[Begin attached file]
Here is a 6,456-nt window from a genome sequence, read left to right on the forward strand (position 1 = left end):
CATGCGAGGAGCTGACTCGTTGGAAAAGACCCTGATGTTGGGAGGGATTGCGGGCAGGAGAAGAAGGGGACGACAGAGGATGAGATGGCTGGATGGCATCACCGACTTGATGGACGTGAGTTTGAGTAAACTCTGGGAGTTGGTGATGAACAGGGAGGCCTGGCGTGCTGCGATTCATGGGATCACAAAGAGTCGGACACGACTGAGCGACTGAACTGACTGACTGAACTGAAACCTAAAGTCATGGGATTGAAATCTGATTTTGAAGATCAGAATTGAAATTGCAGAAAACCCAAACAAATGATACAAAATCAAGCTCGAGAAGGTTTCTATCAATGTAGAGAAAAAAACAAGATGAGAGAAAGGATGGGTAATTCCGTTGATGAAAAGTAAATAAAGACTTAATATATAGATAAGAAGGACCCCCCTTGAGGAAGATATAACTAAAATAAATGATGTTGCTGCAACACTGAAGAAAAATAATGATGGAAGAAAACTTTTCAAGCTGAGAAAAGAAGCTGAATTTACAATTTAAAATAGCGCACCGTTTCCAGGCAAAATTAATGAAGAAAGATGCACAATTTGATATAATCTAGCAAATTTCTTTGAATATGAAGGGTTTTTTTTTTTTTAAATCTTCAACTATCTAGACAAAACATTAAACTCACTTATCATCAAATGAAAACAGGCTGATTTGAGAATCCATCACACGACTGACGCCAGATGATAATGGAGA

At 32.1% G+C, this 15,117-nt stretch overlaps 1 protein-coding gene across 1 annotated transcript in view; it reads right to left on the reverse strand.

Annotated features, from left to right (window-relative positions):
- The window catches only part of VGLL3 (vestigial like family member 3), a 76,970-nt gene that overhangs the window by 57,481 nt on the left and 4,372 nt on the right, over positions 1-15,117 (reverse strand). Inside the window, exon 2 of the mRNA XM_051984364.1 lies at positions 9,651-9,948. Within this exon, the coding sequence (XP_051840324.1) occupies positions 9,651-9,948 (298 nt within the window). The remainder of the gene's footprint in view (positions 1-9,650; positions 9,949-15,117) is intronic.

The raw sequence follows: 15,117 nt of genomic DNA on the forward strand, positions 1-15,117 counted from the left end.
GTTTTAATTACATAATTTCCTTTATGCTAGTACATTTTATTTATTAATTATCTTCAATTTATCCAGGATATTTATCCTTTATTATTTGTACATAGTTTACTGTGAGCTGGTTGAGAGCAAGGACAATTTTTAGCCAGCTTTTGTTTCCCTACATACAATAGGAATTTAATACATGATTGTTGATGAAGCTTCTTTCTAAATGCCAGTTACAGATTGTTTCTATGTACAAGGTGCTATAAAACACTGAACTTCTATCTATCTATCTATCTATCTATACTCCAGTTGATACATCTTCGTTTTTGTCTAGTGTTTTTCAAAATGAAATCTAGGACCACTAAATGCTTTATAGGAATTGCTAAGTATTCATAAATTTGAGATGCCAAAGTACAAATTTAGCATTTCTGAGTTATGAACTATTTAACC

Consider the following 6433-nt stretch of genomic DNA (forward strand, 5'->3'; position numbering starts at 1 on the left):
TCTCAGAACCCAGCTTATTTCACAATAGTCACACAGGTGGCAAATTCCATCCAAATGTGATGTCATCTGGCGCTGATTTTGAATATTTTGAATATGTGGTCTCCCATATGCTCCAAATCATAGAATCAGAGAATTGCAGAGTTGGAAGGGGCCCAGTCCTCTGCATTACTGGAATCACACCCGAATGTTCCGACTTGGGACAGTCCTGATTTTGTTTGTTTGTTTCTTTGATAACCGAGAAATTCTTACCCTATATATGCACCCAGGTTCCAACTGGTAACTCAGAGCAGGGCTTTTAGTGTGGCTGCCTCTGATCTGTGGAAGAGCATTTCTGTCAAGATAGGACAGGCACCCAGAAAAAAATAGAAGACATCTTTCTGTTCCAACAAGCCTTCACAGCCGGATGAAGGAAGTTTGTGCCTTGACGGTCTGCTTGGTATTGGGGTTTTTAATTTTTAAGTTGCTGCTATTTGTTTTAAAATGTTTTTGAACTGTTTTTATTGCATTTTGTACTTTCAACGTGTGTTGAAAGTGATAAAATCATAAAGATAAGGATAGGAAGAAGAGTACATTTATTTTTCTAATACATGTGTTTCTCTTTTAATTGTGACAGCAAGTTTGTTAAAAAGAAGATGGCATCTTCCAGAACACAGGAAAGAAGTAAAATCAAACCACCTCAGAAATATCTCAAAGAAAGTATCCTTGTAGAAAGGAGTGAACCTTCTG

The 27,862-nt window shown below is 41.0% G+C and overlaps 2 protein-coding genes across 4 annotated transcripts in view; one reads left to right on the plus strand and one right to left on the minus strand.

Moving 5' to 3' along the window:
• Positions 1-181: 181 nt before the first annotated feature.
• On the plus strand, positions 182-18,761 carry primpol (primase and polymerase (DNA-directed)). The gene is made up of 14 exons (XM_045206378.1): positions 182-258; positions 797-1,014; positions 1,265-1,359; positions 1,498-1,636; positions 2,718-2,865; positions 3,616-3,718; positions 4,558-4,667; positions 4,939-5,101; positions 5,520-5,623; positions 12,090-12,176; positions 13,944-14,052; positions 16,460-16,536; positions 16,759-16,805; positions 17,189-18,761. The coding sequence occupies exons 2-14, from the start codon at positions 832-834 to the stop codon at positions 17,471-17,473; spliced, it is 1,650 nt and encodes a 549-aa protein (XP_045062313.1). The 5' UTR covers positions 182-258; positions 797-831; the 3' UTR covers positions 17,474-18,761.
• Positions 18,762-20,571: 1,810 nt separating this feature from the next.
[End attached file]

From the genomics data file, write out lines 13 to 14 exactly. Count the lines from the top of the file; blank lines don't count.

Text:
• On the plus strand, positions 182-18,761 carry primpol (primase and polymerase (DNA-directed)). The gene is made up of 14 exons (XM_045206378.1): positions 182-258; positions 797-1,014; positions 1,265-1,359; positions 1,498-1,636; positions 2,718-2,865; positions 3,616-3,718; positions 4,558-4,667; positions 4,939-5,101; positions 5,520-5,623; positions 12,090-12,176; positions 13,944-14,052; positions 16,460-16,536; positions 16,759-16,805; positions 17,189-18,761. The coding sequence occupies exons 2-14, from the start codon at positions 832-834 to the stop codon at positions 17,471-17,473; spliced, it is 1,650 nt and encodes a 549-aa protein (XP_045062313.1). The 5' UTR covers positions 182-258; positions 797-831; the 3' UTR covers positions 17,474-18,761.
• Positions 18,762-20,571: 1,810 nt separating this feature from the next.